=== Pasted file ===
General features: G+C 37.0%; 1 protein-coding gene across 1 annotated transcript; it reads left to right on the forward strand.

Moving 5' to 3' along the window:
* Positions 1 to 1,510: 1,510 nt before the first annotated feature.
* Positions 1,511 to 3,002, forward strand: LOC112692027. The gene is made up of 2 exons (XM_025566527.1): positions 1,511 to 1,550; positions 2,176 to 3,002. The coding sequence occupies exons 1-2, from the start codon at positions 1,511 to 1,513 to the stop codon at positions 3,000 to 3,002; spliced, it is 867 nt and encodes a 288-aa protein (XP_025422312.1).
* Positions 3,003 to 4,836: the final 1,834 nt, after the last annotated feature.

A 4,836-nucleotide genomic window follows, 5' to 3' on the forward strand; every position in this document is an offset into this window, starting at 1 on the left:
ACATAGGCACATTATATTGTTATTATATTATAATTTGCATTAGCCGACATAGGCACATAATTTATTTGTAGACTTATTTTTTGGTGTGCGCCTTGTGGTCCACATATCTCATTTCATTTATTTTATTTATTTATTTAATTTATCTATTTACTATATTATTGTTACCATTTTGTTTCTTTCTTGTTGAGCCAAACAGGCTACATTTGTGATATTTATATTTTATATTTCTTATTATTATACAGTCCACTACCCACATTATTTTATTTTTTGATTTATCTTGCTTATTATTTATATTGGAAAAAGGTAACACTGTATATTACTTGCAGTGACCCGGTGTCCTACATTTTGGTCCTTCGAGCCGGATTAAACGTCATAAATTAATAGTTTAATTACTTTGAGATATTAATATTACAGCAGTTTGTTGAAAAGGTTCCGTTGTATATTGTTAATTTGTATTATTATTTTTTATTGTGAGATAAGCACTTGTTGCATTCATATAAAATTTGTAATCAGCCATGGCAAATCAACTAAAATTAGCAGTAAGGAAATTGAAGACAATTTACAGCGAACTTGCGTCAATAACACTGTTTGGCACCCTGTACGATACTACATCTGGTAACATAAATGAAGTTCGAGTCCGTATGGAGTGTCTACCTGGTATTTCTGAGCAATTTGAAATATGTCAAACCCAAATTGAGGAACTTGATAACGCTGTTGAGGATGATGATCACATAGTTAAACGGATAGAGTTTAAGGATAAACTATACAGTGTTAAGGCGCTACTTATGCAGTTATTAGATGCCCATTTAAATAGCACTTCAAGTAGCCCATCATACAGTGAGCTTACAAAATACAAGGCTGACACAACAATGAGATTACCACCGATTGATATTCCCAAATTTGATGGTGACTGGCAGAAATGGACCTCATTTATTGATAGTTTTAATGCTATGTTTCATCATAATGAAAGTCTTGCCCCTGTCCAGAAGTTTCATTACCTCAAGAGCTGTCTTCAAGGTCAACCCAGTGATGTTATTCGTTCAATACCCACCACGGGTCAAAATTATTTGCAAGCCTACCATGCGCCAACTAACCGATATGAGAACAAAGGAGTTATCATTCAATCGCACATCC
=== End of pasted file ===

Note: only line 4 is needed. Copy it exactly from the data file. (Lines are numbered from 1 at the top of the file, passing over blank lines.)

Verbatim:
* Positions 1,511 to 3,002, forward strand: LOC112692027. The gene is made up of 2 exons (XM_025566527.1): positions 1,511 to 1,550; positions 2,176 to 3,002. The coding sequence occupies exons 1-2, from the start codon at positions 1,511 to 1,513 to the stop codon at positions 3,000 to 3,002; spliced, it is 867 nt and encodes a 288-aa protein (XP_025422312.1).